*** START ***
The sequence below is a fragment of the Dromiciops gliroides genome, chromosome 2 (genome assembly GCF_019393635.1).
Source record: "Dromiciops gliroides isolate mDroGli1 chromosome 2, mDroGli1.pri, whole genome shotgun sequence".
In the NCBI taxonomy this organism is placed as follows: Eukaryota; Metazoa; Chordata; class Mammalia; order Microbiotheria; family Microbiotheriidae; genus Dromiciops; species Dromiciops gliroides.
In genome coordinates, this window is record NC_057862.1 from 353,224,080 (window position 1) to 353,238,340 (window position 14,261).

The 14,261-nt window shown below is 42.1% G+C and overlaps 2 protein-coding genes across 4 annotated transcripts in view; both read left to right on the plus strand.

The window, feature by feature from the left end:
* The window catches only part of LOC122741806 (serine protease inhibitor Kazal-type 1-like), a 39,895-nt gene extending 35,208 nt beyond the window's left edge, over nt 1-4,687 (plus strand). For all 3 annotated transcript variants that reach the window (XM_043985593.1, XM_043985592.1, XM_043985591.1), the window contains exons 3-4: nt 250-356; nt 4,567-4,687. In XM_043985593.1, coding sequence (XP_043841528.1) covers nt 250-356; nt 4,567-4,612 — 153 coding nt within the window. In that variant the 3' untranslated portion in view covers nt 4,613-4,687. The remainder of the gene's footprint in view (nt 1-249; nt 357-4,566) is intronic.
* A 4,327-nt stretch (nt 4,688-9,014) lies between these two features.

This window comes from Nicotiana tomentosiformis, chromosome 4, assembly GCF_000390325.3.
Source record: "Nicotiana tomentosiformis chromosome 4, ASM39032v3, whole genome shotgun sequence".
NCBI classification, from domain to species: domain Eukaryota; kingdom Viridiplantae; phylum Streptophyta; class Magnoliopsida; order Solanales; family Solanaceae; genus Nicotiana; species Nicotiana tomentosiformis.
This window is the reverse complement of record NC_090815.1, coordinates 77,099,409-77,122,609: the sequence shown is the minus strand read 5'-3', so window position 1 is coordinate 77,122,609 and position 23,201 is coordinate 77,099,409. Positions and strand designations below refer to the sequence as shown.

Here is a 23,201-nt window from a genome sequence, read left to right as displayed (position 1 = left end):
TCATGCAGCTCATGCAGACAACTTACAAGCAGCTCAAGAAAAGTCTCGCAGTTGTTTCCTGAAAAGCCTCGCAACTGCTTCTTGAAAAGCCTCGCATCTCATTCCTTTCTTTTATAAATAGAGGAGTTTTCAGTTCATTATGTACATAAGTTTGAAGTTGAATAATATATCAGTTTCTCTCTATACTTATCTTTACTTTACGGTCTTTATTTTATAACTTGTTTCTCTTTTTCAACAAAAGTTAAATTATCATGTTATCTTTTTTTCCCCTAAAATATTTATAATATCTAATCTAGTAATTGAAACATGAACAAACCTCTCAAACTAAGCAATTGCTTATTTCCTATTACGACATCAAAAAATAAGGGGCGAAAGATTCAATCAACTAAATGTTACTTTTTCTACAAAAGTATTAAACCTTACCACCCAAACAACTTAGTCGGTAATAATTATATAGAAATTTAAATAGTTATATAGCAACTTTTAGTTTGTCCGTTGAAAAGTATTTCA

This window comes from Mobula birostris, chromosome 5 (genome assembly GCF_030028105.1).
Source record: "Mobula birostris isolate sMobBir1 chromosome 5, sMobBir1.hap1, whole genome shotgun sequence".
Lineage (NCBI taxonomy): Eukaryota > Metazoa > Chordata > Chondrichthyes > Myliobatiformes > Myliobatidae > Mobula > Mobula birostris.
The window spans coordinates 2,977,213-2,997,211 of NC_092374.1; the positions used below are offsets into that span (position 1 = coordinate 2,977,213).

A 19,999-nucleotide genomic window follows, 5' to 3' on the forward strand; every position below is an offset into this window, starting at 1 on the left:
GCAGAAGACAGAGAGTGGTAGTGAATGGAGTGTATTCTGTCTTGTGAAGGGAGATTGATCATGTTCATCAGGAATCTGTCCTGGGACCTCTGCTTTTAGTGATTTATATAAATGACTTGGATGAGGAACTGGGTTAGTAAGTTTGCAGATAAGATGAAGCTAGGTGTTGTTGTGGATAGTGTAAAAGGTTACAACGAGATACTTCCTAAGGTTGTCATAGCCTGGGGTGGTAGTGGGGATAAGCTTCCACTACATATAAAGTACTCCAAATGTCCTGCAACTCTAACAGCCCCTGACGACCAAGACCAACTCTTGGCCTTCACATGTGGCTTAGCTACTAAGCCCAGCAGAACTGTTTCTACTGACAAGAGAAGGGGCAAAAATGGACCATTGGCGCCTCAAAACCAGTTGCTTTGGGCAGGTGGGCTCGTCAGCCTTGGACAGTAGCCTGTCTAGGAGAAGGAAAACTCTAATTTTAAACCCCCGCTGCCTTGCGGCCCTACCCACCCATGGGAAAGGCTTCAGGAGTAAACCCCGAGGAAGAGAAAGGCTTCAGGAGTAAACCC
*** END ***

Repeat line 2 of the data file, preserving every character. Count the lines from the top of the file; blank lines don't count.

Source record: "Dromiciops gliroides isolate mDroGli1 chromosome 2, mDroGli1.pri, whole genome shotgun sequence".